Updated Dec. 14, 2009
Businesses face new threats to their economic liberty and their ability to create jobs.
This is the result of two developments: The U.S. Senate passed a $1.1 trillion spending bill last Sunday; and it is now considering yet another cap-and-trade measure.
The massive spending bill, in funding federal agencies, exceeds the rate of inflation by more than 700 percent. Critics also contend it has $3.9 billion in pork spending. I’ll have more on that later.
The cap-and-trade measure was introduced by Sen. Maria Cantwell (D-WA).
Reasonable people agree going green is healthy for all stakeholders. Indeed, Sen. Cantwell’s cap-and-trade bill seems better for consumers than the current legislation being debated in Congress, but it still threatens businesses and their ability to create jobs.
In essence, her bill would fund rebates to consumers via emission credits by requiring manufacturers and other companies to buy credits in conjunction with government auctions. She contends an average household of four would receive $1,100 a year for 18 years from 2012 to 2030 – a total of $21,000.
The government auctions would keep the Wall Street investment banks out of the process.
Cap-and-trade is a controversial, complex subject and I’ve already voiced my opposition to the current House-passed bill (http://bit.ly/8E7Hs2). So I turned to a highly respected business spokesperson, Don Brunell, who is the president of AWB, the Association of Washington Business. AWB and he are known for moderate views on behalf of business. I managed to reach him while vacationing out-of-state with his family. He says he has not seen Sen. Cantwell’s bill, but he graciously responds.
“Generally, cap and trade proposals have created winners and losers which public policy and politicians should not do,” says Mr. Brunell. “That has been the experience in Europe, Australia and California where the government has passed and implemented cap and trade.”
He argues for a positive approach, incentives, to reducing greenhouse gases.
“For example, we brought a little home in Vancouver, WA, 1700 sq. ft., and replaced out water heater with a tankless heater which has dramatically cut our consumption of natural gas because we are only there on weekends. To offset the higher costs for the tankless system, we got a $1,500 federal tax credit,” he explains.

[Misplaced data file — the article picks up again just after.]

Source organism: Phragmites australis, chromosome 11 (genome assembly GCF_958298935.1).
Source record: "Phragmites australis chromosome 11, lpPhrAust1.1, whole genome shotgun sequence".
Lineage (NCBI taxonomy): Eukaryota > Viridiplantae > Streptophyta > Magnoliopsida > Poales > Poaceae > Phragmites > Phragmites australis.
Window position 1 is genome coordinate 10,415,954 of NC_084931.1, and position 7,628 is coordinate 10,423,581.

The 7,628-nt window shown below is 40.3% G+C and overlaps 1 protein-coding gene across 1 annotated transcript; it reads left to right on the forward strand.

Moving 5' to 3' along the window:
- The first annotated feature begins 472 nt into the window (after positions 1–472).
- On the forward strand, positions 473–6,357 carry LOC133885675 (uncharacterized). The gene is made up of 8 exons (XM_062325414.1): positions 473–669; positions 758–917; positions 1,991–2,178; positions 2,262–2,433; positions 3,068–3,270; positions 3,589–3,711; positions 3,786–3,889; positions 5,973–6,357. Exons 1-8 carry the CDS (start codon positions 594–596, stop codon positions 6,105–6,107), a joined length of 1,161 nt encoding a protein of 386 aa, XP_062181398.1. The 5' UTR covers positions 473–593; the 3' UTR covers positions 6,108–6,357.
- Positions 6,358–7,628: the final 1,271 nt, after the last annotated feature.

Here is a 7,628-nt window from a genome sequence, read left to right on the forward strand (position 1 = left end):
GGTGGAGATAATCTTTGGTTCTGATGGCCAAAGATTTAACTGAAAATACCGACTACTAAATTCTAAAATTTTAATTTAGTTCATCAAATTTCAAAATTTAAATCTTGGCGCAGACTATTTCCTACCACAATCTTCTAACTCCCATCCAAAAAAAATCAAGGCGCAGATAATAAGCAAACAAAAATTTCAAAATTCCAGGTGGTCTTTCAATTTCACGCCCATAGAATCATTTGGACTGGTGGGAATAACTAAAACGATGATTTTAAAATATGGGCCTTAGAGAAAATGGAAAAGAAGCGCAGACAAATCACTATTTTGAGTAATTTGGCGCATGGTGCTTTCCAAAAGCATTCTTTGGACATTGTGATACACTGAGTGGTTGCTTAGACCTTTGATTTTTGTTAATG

Mr. Brunell points out the progress already made by companies:
“Because of energy costs, many businesses and industries have dramatically cut consumption and thereby greenhouse gases.”
How serious is the problem of greenhouse gases in Washington state?
“Washington state produces less than .01 of 1 percent of the greenhouse gases but Gov. Gregoire wants us to sign on to the Western Climate Initiative along with California that would put us at a competitive disadvantage with Idaho which is not a cosigner of the Western Climate Initiative,” explains Mr. Brunell. “Apply that to a national level where the U.S. may be put at a competitive disadvantage with China, India and other countries which will ignore the Copenhagen agreements on climate change and greenhouse gas restrictions unilaterally by a government – such as the U.S. under either the Waxman-Markey bill passed last August by the House and proposals we’ve seen in the Senate.”
The U.S. Senate’s massive $1 trillion-plus measure is a compilation of several spending bills and contains more than 1,000-plus pages. It dotes big money on such agencies as the Education Department, the State Department, the Department of Health and Human Services.
With a 10-percent increase, it spends far above the rate of inflation. Inflation was only 1.4 percent in August, according to Bloomberg on Dec. 8 (http://bit.ly/4ZzpNU).
Taxpayers for Common Cause, a watchdog organization, complained the bill has 5,224 pet-lawmaker projects costing $3.9 billion.
A published report indicates the pork includes a farmer’s market in Kentucky and rehabilitation of a theater in New York.
“You are spending money like a drunken sailor, and the bar is still open,” Sen. John McCain (R-AZ) was quoted to say in response to his colleagues regarding their earmarks.
Just so the U.S. Treasury can continue to borrow, also planned is raising the federal debt limit by $1.8 trillion to $14 trillion.
So, yes, in conclusion, my sense is that the cap-and-trade concept and heavy spending, which increases the national debt, constitute silent but ominous threats to the nation and business. They must have economic liberty if they are to succeed and create jobs.
From the Coach’s Corner, for Washington businesses, here’s the link to AWB: www.awb.org.
It contains a wealth of information. If you’re not a member, you might wish to consider joining. The folks at AWB know what they’re doing.
(Disclosure: I’ve worked with AWB on projects in the past.)